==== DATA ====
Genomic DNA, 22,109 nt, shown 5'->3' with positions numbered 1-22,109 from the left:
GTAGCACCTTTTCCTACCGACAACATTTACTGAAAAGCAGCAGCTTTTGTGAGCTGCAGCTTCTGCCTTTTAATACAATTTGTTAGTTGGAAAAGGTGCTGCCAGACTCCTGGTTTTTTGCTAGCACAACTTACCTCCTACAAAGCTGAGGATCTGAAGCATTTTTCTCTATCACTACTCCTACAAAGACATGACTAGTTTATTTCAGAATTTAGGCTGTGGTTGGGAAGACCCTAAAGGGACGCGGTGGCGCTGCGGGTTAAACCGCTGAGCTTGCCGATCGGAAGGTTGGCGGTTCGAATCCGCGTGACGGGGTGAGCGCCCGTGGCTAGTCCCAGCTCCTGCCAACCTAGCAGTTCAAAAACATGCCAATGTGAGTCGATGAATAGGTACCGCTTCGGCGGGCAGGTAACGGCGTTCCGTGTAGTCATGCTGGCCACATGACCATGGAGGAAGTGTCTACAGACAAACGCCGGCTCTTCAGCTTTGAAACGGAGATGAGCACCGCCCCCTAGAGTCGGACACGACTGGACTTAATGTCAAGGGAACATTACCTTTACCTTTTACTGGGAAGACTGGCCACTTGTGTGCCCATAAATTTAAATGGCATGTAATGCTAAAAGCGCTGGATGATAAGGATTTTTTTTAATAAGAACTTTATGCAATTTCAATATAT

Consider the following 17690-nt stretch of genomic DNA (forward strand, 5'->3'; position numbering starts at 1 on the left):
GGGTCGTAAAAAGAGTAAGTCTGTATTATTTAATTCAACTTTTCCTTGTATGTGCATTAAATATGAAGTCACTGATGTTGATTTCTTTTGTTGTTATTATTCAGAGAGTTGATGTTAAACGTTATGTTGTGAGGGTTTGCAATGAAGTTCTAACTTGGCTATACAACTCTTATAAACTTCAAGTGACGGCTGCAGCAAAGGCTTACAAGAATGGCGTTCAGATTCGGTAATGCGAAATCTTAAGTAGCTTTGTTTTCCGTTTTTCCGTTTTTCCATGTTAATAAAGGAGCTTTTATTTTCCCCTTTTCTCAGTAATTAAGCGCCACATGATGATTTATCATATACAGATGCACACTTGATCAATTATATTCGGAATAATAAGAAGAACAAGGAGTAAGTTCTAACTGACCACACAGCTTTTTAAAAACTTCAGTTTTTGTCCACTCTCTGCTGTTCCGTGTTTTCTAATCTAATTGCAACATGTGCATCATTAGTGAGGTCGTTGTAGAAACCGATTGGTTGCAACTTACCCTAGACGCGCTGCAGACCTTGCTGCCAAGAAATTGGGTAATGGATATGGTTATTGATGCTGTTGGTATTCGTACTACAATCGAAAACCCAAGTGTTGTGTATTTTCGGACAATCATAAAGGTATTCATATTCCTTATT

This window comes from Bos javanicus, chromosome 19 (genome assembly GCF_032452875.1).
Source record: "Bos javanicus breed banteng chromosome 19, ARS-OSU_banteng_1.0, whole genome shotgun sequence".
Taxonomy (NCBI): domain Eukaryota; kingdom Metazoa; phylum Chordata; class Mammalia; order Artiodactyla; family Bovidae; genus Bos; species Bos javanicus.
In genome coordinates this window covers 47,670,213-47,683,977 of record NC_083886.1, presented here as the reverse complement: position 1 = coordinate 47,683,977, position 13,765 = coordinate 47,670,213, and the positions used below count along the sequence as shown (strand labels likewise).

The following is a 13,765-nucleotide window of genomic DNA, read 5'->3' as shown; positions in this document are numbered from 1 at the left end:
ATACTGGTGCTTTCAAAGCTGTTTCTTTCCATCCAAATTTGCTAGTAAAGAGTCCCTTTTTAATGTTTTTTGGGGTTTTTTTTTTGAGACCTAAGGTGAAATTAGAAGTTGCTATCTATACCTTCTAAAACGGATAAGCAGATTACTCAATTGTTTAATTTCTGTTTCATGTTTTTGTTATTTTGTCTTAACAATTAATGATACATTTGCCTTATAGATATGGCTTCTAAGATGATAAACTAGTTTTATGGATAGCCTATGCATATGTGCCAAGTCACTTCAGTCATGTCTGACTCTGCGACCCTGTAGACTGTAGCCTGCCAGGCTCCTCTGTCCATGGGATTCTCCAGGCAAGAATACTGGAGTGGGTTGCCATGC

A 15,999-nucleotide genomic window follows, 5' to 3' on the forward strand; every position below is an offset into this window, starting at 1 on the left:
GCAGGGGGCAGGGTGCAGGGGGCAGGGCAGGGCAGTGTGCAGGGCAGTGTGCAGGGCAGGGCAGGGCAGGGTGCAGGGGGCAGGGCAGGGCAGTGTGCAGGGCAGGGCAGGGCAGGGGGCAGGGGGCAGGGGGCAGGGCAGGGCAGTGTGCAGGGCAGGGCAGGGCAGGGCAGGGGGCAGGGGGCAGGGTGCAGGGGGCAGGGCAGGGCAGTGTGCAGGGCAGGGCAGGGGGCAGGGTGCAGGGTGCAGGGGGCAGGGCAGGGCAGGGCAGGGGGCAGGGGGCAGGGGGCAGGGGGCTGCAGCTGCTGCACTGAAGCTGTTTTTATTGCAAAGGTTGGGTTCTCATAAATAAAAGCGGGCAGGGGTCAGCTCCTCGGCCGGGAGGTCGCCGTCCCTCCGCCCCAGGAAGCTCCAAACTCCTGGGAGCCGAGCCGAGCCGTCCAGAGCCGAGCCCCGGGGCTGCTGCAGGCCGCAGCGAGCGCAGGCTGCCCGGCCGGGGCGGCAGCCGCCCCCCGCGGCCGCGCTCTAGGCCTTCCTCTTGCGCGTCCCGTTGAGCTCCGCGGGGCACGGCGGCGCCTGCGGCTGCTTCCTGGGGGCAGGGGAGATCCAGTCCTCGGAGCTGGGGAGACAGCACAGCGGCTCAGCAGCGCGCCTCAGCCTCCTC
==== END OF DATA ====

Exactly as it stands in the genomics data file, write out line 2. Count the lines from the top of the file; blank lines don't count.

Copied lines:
GTAGCACCTTTTCCTACCGACAACATTTACTGAAAAGCAGCAGCTTTTGTGAGCTGCAGCTTCTGCCTTTTAATACAATTTGTTAGTTGGAAAAGGTGCTGCCAGACTCCTGGTTTTTTGCTAGCACAACTTACCTCCTACAAAGCTGAGGATCTGAAGCATTTTTCTCTATCACTACTCCTACAAAGACATGACTAGTTTATTTCAGAATTTAGGCTGTGGTTGGGAAGACCCTAAAGGGACGCGGTGGCGCTGCGGGTTAAACCGCTGAGCTTGCCGATCGGAAGGTTGGCGGTTCGAATCCGCGTGACGGGGTGAGCGCCCGTGGCTAGTCCCAGCTCCTGCCAACCTAGCAGTTCAAAAACATGCCAATGTGAGTCGATGAATAGGTACCGCTTCGGCGGGCAGGTAACGGCGTTCCGTGTAGTCATGCTGGCCACATGACCATGGAGGAAGTGTCTACAGACAAACGCCGGCTCTTCAGCTTTGAAACGGAGATGAGCACCGCCCCCTAGAGTCGGACACGACTGGACTTAATGTCAAGGGAACATTACCTTTACCTTTTACTGGGAAGACTGGCCACTTGTGTGCCCATAAATTTAAATGGCATGTAATGCTAAAAGCGCTGGATGATAAGGATTTTTTTTAATAAGAACTTTATGCAATTTCAATATAT